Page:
The husband had a checking account which he closed out. He withdrew $8,500 from his credit union. He cashed his $75 denomination savings bonds which had been accumulated and the wife testified that the stack of bonds was about three inches thick. He also sold the 1971 Ford pickup truck, fishing boat and motor for $1,000, but he may repurchase them for the same price. When he retired, he received $3,300 from the federal government for accumulated leave. The husband testified that, within approximately an eight to twelve month period, he had spent all of the above proceeds except for $700.
After an ore tenus trial which was conducted before the trial court on three separate days, a judgment was rendered which divorced the parties for incompatibility of temperament. The wife was awarded $500 a month as periodic alimony and she received the following property: the house and workshop, the furniture and appliances, the Volkswagen automobile, the Chevrolet truck and her personal tools.
The husband was awarded the four mobile homes, the twenty-two lots, all personal property and materials located in the workshop (which included the tools), all other vehicles, all trade day equipment, all garden tools including one rotor tiller, all moneys checked out of savings, and all refunds from joint income tax returns.
The division of property in a divorce case need not be equal but must be equitable according to the particular facts and circumstances of the case. Miller v. Miller, 361 So. 2d 577 (Ala.Civ.App.1978); Thompson v. Thompson, 377 So. 2d 141 (Ala. Civ.App.1979). The trial court has a wide discretion in awarding periodic alimony and in making a division of property. Hawkins v. Hawkins, 346 So. 2d 967 (Ala.Civ.App. 1977). In an ore tenus matter, this court will not alter the trial court's judgment upon those issues unless it is so unsupported by the evidence as to be palpably wrong. Butts v. Butts, 418 So. 2d 161 (Ala.Civ.App. 1982).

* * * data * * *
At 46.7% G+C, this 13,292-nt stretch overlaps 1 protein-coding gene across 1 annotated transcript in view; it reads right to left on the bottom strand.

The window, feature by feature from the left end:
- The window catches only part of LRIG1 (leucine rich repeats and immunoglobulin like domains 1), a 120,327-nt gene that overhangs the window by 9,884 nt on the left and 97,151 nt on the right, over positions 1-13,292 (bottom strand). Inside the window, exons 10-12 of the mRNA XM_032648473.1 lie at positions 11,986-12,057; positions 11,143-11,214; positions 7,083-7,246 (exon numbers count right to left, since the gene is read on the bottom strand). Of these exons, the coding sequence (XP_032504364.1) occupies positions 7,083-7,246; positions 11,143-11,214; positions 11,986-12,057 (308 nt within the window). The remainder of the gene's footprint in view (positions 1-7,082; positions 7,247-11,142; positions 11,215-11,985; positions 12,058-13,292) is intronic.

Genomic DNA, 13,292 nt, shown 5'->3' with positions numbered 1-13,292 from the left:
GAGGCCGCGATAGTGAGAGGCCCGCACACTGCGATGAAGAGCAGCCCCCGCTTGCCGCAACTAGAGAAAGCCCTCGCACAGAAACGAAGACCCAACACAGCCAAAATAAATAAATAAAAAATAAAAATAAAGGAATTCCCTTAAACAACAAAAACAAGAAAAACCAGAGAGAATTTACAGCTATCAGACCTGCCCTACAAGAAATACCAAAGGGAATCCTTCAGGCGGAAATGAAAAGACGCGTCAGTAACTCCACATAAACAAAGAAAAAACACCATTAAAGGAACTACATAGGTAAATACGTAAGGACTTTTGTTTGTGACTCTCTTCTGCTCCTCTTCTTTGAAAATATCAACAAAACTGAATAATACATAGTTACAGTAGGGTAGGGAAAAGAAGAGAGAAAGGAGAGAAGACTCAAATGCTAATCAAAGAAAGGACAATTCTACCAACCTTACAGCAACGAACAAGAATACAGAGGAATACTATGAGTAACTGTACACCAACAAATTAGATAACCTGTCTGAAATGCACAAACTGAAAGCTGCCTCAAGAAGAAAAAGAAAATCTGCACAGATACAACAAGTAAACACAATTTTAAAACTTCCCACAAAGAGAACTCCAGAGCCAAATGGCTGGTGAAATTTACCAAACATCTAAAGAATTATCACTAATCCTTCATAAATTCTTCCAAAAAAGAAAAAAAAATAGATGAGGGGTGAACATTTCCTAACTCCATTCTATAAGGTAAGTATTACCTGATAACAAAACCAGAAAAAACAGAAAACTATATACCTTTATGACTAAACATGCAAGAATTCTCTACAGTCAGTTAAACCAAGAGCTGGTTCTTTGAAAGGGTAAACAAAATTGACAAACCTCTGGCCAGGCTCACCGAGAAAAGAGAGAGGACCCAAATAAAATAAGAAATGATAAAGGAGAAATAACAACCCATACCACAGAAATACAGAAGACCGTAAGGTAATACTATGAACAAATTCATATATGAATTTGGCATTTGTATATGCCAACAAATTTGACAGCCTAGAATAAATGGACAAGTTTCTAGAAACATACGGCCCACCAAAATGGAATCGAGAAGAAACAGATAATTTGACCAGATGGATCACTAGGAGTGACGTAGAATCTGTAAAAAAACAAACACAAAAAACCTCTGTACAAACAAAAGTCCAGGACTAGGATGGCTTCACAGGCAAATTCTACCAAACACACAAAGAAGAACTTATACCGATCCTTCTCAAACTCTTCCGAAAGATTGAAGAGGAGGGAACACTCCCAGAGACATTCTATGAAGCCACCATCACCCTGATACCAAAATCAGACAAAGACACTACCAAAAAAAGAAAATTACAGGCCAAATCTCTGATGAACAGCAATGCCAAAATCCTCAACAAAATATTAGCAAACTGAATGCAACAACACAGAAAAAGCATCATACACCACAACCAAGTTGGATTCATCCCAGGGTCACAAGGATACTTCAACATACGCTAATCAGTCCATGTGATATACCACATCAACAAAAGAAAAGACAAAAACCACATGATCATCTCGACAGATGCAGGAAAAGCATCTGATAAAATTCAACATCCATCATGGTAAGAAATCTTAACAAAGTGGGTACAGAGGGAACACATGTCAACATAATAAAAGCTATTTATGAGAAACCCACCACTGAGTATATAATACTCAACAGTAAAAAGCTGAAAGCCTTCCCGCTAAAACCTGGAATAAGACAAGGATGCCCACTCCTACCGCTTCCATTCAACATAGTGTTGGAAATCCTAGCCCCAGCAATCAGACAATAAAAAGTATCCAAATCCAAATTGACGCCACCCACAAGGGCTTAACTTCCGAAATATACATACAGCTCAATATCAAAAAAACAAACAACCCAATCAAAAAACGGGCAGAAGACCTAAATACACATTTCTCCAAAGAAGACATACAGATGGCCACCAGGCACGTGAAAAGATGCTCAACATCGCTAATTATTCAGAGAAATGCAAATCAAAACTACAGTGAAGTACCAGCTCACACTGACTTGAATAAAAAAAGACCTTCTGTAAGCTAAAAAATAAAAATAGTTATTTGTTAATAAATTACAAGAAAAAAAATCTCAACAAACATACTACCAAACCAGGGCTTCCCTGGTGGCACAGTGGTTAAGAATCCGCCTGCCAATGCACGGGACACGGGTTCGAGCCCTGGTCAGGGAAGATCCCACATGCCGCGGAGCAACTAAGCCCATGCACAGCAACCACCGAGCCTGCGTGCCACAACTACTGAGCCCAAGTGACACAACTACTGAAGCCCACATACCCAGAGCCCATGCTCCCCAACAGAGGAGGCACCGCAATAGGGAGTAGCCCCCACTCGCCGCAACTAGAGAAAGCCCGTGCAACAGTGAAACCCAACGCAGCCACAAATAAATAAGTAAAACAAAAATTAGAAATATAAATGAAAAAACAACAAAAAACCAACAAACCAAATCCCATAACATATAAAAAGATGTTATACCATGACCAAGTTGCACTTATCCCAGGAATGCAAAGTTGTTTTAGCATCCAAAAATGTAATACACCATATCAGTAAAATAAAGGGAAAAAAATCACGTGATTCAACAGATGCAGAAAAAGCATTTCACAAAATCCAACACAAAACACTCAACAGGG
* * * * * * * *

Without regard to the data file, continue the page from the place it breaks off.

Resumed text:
After a careful study of the evidence, we find no abuse of discretion in this case. While the amount of the periodic alimony might be considered to be somewhat high under some aspects of the evidence and while the wife received a liberal amount of the marital property, the decision of the trial court was fairly supported by credible evidence and was not clearly unjust, palpably wrong, or inequitable. We affirm the judgment of the circuit court.
The wife is awarded $250 from the husband for her attorney's fee on this appeal.
The foregoing opinion was prepared by Retired Circuit Judge EDWARD N. SCRUGGS while serving on active duty status as a judge of this court under the provisions of section 12-18-10(e), Code 1975, and this opinion is hereby adopted as that of the court.
All the Judges concur.